With most of the world's largest and easiest-to-exploit deepwater reservoirs already under development or producing, the industry is now facing new challenges. The tie-back of new smaller fields, often with complex fluids, to existing production facilities; or the transportation of multiphase production over long distances using large pipe diameters can appear as a viable route to unlocking reserves, which are often too small to be developed economically as a stand-alone facility.

If the use of subsea technologies and innovative field architectures is a step change in the industry for the development of such complex fields; operators have nevertheless to face inherent challenges. The most demanding are the flow assurance issues arising from the different operating regimes, deeper water, remote locations, harsher environment, etc. which may also be combined with more viscous fluids and/or reservoirs at low pressure and/or low temperature.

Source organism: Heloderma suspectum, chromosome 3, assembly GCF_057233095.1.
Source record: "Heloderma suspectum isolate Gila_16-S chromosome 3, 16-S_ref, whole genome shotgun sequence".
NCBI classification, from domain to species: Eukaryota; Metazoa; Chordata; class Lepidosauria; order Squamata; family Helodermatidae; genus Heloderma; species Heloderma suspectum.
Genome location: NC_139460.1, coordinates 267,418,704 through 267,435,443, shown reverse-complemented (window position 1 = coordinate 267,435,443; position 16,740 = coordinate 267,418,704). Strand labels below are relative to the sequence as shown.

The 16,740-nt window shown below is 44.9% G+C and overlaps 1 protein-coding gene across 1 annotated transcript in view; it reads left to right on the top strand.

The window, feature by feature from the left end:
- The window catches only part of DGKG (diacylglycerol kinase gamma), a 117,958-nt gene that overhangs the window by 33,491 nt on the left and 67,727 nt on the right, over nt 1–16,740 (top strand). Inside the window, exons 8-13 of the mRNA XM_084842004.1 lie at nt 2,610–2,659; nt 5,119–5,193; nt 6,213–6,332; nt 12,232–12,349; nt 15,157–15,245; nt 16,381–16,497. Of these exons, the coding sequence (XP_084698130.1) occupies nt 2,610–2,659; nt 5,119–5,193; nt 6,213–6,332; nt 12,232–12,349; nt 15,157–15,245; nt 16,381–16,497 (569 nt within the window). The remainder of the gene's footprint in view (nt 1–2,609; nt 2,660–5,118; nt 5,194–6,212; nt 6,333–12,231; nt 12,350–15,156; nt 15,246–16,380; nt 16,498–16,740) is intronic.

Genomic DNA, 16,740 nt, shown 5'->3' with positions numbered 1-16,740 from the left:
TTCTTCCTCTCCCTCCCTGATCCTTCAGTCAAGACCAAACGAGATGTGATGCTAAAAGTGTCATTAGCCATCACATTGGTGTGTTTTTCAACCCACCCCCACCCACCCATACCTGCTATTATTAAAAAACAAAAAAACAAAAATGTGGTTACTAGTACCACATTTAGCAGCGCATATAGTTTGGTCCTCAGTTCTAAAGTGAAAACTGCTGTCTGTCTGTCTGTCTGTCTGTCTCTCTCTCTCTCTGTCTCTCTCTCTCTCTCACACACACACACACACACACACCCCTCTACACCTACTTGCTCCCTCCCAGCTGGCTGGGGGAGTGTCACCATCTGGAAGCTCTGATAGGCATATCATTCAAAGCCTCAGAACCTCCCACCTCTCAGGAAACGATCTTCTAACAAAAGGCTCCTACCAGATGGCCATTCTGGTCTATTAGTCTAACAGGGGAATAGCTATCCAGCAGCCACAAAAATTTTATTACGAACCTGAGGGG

Flow assurance engineers use commercially available multiphase flow software for the design of field development facilities. Optimized design recommendations are heavily reliant on the accuracy of these multiphase flow simulators, but usually extensive sensitivity studies are needed to refine the concept in order to ensure compliance with operating constraints.

With increasing demand on flow assurance tools, development works are performed by the code suppliers to improve the simulation accuracy and operators have to undertake systematic internal validation tests and to apply a methodology before qualifying released versions.

This paper examines the accuracy of available commercial multiphase flow simulators against field data (oil dominated and gas dominated fields are considered) and laboratory tests. A methodology is also presented to address operational considerations such as degraded mode, turndown, pigging strategy and restart management as well as to handle uncertainty of multiphase flow simulation in the case of gas field development over long distance via a large diameter pipeline.

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